The written culture that developed between 1850 and 1930 helped to transform attitudes among mainly educated, middle class women on a range of issues beyond simply that of suffrage. Most journals before 1903 supported the National Union of Women’s Suffrage Societies, which was dedicated to peaceful, non violent protest. In 1903 the Manchester National Society for Women’s Suffrage, that had been founded in 1867 and affiliated to the NUWSS since 1897, developed into the Women’s Social and Political Union.
It was established by Emmeline Pankhurst and her three daughters, Sylvia, Christabel and Adela, who shared an immense frustration at the lack of any meaningful change for women politically, despite decades of campaigning.
The election of a reforming Liberal Government in 1906 only added to their growing militancy, as it was headed by Herbert Asquith, who had made his antipathy towards electoral reform for women clear. Between 1905 and 1914 a campaign of window smashing, arson and civil disobedience gradually developed, resulting in over 1,000 arrests and jail sentences for women by the eve of the First World War.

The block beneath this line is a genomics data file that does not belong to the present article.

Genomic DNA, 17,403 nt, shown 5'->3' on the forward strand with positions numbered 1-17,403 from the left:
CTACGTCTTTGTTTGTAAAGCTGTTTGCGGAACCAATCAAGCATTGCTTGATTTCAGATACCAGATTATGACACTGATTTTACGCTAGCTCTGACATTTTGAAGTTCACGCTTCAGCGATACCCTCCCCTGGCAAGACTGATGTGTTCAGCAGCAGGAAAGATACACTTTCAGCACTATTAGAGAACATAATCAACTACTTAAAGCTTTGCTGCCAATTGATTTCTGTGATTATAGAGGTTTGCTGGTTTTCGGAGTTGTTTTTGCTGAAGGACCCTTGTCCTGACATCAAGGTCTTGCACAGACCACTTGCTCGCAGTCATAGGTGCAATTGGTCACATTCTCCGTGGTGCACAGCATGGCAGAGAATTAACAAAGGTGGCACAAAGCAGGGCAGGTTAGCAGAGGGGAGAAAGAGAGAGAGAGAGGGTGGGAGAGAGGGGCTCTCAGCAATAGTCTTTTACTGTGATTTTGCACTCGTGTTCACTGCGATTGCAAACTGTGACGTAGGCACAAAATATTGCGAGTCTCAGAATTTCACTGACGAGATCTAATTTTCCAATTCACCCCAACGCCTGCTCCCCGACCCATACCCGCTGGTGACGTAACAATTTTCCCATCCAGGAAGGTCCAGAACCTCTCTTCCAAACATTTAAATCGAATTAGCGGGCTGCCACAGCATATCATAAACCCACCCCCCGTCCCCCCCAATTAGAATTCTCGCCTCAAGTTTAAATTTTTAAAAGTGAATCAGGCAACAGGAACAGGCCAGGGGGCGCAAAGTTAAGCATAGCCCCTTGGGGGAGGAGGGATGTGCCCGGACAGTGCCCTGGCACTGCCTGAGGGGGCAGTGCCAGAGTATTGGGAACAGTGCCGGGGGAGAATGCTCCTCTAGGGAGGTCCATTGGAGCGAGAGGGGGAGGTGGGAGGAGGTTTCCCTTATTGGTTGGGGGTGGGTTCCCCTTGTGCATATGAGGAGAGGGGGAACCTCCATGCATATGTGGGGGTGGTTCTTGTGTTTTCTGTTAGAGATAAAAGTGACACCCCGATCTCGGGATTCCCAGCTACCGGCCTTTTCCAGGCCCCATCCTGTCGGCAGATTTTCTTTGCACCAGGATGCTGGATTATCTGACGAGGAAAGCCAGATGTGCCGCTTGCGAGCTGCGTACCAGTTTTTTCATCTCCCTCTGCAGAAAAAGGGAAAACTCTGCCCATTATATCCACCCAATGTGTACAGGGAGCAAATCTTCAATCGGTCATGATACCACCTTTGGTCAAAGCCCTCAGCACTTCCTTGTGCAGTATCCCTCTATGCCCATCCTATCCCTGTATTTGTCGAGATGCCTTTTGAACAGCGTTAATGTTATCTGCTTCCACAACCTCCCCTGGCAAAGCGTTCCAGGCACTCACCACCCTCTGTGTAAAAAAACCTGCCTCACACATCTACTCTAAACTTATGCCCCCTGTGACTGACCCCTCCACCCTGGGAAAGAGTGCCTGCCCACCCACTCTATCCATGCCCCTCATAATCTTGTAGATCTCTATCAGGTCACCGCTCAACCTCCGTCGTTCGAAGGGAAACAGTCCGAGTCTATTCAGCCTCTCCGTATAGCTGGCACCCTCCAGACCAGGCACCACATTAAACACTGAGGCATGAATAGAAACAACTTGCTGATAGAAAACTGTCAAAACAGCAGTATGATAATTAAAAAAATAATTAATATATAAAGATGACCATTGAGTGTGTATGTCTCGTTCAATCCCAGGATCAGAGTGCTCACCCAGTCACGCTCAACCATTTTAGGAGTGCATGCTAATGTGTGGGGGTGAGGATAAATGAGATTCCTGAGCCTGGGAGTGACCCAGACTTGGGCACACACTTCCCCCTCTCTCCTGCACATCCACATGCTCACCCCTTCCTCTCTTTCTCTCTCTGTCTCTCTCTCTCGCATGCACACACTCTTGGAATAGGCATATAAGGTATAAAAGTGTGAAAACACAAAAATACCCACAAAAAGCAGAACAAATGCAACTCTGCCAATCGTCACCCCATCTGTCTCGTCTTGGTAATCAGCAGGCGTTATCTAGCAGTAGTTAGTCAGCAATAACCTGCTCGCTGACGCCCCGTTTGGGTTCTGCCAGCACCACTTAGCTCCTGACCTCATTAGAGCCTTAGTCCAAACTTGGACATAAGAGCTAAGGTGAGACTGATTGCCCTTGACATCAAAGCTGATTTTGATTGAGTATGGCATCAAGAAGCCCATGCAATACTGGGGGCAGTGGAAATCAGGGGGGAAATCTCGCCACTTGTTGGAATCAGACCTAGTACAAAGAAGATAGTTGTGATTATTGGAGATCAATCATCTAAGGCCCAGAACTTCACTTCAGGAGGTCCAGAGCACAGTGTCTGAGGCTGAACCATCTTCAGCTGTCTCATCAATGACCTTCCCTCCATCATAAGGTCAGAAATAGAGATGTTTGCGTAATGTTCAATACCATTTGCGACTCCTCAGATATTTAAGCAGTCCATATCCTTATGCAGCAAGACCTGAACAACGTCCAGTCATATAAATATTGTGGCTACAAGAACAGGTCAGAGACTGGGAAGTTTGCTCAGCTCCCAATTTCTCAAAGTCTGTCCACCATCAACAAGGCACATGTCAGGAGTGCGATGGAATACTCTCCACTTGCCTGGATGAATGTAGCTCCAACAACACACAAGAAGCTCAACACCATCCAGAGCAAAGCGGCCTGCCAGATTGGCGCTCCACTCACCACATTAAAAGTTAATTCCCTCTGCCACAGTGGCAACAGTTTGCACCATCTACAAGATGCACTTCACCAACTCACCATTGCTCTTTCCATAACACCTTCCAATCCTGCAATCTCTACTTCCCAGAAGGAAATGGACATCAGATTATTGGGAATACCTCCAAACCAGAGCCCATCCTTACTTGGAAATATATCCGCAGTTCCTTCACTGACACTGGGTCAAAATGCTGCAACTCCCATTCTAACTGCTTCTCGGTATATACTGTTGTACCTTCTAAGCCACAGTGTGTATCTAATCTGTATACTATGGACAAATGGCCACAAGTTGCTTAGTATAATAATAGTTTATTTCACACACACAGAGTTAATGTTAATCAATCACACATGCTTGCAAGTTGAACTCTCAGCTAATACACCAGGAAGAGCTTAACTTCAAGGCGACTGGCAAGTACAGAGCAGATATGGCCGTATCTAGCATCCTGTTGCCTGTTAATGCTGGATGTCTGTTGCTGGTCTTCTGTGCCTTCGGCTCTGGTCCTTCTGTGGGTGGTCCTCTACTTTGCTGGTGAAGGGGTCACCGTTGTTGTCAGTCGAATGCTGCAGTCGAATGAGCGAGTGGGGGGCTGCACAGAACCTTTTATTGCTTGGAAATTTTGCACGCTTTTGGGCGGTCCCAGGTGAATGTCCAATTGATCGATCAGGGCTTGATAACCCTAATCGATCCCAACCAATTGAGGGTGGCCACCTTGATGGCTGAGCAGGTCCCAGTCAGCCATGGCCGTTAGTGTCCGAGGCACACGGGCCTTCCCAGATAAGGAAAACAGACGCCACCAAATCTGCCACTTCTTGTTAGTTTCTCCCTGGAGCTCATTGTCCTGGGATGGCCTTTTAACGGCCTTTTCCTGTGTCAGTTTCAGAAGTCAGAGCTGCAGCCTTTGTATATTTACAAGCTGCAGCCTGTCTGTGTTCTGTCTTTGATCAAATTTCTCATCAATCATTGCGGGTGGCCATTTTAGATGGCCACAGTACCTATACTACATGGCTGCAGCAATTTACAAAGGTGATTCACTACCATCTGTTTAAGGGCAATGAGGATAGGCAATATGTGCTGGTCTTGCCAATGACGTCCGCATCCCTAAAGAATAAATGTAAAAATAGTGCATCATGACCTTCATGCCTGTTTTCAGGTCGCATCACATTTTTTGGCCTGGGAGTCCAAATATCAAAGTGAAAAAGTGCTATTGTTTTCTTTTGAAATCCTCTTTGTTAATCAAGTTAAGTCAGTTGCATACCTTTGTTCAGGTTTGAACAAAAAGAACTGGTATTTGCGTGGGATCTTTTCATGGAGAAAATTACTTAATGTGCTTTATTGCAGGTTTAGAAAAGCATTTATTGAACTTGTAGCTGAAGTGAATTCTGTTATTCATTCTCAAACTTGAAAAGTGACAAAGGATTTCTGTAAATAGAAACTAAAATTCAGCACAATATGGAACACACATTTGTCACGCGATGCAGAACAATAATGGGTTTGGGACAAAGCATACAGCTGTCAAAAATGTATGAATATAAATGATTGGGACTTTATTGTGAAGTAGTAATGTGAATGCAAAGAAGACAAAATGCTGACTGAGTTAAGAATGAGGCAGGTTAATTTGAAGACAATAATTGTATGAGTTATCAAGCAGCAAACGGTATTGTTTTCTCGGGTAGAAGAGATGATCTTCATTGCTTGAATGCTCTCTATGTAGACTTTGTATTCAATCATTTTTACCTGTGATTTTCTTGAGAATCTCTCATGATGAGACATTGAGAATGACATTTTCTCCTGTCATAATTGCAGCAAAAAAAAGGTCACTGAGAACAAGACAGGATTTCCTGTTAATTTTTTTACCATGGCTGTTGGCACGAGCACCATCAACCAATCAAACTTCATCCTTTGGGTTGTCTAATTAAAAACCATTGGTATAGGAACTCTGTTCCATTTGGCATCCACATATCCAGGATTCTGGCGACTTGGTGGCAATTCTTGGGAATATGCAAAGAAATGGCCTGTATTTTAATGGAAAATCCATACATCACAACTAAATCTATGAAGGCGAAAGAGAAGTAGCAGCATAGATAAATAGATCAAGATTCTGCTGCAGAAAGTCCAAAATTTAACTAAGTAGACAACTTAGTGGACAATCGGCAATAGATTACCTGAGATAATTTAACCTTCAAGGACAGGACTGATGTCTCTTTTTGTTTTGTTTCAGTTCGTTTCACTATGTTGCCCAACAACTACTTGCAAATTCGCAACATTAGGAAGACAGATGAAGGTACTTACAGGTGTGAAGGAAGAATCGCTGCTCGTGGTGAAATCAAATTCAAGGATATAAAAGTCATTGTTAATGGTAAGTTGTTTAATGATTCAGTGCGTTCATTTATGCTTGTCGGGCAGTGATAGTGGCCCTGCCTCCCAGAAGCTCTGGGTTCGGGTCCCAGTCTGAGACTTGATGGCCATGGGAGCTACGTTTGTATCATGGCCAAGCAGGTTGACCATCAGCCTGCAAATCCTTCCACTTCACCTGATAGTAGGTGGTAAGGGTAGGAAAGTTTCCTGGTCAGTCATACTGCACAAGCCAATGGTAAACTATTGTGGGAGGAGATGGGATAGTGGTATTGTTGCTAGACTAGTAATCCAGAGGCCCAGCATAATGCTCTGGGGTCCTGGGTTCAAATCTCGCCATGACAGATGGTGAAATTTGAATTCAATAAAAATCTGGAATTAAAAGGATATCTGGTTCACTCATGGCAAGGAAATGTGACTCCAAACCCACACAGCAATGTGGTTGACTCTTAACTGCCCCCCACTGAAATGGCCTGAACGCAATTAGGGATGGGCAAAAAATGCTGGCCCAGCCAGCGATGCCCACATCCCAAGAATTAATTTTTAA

Votes for Women
The WSPU’s newspaper ‘Votes for Women’ was established in 1907, and it was a markedly different type of periodical from its more moderate precessors. It was edited and funded by the Emmeline and Frederick Pethwick-Lawrence, but for the first two years of its life had a modest (just over 5,000 readers a month) circulation.
The WSPU used promotional activities such as the advertisement of the newspaper on the side of their own London bus, and by 1910 the circulation had leapt to 120,000 a month. It directly attacked government measures against the suffragettes ( a title that was the invention of another newspaper, The Daily Mail), and promoted acts of civil disobedience.